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Application of Protein Hydrolysate from Chrome Shavings for Polyvinyl Alcohol-based Biodegradable Material

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dc.title Application of Protein Hydrolysate from Chrome Shavings for Polyvinyl Alcohol-based Biodegradable Material en
dc.contributor.author Křesálková, Martina
dc.contributor.author Hnaníčková, L.
dc.contributor.author Kupec, Jan
dc.contributor.author Kolomazník, Karel
dc.contributor.author Alexy, Pavol
dc.relation.ispartof Journal of the American Leather Chemists Association
dc.identifier.issn 0002-9726 Scopus Sources, Sherpa/RoMEO, JCR
dc.date.issued 2002
utb.relation.volume 97
utb.relation.issue 4
dc.citation.spage 143
dc.citation.epage 149
dc.type article
dc.language.iso en
dc.publisher American Leather Chemists Association (ALCA) en
dc.relation.uri http://cat.inist.fr/?aModele=afficheN&cpsidt=13603652
dc.subject bílkovina cs
dc.subject hydrolýza cs
dc.subject chróm cs
dc.subject polyvinylalkohol cs
dc.subject rozklad cs
dc.subject anaerobní cs
dc.subject protein en
dc.subject hydrolysis en
dc.subject chromium en
dc.subject polyvinylalcohole en
dc.subject degradation en
dc.subject anaerobic en
dc.description.abstract In this work, the additive applied for this purpose was protein hydrolysate producedd by enzymatic hydrolysis of chrometanned shavings. It was used for modifying polyvinyl alcohol which had been processed into water-soluble films often employed in agriculture. This material, after being deposited in soil, undergoes biological degradation (first of all anaerobic) which is supported to a large extent by the addition of protein hydrolysate in particular. For this reason, anaerobic biodegradability tests were performed (volumetric test determining methanogenic activity) and the corresponding percentage of degradation was determined based on a balance of produced biogas and inorganic carbon in the aqueous phase. Polyvinyl alcohol is relatively poorly degradable under aerobic conditions while protein hydrolysate, on the contrary, undergoes biodegradation at a fairly fast rate. From a comparison between the attained degradation degree of blow-extruded film and that of mechanically prepared compounds it follows that the limiting factor of degradability, apart from added protein hydrolysate, is also a chemical reaction between polyvinyl alcohol and hydrolysate taking place during the heat processing of film. It was confirmed that protein hydrolysate from chrome shavings markedly increases biodegradation of material (depending on its content in the plastic matrix), reduces the final cost of product and, last but not least, to some extent also exerts a positive influence on mechanical properties of the film. en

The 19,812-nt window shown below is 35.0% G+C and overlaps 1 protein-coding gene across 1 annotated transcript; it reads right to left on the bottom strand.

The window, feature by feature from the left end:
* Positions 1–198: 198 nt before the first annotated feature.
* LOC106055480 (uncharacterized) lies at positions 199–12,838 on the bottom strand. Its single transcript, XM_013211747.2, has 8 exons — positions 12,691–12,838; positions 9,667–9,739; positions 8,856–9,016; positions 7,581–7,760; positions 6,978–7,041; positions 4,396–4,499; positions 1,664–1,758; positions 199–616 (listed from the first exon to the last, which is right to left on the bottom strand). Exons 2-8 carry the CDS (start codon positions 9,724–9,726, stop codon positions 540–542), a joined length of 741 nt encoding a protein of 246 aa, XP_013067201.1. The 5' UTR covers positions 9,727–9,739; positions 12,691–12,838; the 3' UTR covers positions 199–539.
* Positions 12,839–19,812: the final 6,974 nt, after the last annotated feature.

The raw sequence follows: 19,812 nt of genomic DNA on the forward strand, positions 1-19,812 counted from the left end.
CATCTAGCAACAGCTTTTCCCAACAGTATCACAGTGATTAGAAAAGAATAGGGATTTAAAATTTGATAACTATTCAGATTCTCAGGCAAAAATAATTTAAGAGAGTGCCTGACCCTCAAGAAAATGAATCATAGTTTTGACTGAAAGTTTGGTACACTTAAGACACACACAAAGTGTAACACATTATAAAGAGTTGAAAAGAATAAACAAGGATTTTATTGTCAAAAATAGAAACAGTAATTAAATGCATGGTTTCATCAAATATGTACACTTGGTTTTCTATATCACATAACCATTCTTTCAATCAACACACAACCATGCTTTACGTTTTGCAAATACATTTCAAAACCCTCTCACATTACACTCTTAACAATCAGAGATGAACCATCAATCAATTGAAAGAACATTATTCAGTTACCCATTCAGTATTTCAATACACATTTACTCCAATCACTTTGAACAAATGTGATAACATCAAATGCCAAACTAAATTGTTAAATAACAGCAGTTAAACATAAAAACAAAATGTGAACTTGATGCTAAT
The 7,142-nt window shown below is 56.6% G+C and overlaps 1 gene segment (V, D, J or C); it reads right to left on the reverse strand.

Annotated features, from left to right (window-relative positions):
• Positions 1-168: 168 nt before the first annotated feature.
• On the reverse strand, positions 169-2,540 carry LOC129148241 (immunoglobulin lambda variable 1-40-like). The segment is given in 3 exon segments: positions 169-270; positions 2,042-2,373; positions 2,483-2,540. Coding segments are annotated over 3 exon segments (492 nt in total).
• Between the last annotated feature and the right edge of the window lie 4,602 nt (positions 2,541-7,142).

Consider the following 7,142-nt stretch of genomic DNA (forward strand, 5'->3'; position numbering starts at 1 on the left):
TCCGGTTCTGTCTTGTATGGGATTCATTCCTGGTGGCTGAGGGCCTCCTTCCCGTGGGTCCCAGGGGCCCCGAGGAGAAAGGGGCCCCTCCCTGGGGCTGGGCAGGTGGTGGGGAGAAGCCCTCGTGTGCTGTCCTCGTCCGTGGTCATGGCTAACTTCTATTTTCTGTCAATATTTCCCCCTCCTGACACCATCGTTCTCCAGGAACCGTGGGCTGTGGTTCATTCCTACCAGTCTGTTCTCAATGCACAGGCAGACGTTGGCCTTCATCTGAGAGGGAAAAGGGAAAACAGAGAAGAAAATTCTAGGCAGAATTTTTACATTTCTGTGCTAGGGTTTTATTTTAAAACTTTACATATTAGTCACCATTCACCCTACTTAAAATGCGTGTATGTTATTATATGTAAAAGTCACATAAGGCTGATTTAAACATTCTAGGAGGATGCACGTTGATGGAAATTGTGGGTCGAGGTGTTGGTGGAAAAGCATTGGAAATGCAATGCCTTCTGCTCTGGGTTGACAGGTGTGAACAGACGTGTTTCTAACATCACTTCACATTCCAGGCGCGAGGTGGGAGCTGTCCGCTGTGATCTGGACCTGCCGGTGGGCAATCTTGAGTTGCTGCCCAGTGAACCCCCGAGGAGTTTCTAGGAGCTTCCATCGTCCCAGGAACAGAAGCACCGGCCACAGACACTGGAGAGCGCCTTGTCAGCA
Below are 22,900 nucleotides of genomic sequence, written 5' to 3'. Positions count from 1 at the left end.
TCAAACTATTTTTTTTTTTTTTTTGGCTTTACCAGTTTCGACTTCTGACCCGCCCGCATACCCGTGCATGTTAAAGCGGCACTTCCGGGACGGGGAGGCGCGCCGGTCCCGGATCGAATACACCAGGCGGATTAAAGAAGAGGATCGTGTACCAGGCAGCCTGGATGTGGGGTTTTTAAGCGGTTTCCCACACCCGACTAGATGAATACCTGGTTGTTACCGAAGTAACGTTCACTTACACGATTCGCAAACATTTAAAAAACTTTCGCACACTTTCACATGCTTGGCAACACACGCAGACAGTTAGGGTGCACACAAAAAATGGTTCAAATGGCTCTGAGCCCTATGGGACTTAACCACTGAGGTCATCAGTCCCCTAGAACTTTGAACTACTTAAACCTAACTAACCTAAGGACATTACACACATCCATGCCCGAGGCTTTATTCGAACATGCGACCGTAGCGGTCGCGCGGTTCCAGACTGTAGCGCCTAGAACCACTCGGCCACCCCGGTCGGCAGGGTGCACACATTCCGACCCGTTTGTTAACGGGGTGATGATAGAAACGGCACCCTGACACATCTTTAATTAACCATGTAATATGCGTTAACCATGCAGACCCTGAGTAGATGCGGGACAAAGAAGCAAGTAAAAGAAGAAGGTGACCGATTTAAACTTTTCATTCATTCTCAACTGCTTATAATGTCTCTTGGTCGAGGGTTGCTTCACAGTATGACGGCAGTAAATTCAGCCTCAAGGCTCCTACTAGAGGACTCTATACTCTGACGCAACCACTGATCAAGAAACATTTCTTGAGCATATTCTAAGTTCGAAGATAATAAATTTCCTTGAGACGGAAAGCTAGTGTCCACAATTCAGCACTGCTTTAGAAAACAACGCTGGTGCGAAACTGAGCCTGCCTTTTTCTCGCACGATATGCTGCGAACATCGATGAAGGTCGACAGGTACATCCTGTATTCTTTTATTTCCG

utb.faculty Faculty of Technology
dc.identifier.uri http://hdl.handle.net/10563/1000106
utb.identifier.rivid RIV/70883521:28110/02:63500558
utb.identifier.obdid 11052425
utb.identifier.scopus 2-s2.0-0036539133
utb.identifier.wok 000178150100003
utb.source j-riv
utb.contributor.internalauthor Křesálková, Martina
utb.contributor.internalauthor Kupec, Jan
utb.contributor.internalauthor Kolomazník, Karel
utb.fulltext.affiliation M. KRESÁLKOVÁ, L. HNANÍCKOVÁ, J. KUPEC*, K. KOLOMAZNÍK Tomas Bata University in Zlín Faculty of Technology in Zlín NÁM. TGM 275, 762 72 ZLÍN, CZECH REPUBLIC and P. ALEXY Slovak University of Technology Faculty of Chemical Technology Dept. Plastics and Rubber RADLINSKÉHO 9, 812 37 BRATISLAVA, SLOVAKIA * Corresponding Author
utb.fulltext.dates -
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utb.fulltext.sponsorship This work was carried out with the financial support of research objective of the MSMT of the Czech Republic, No. MSM 265200014.
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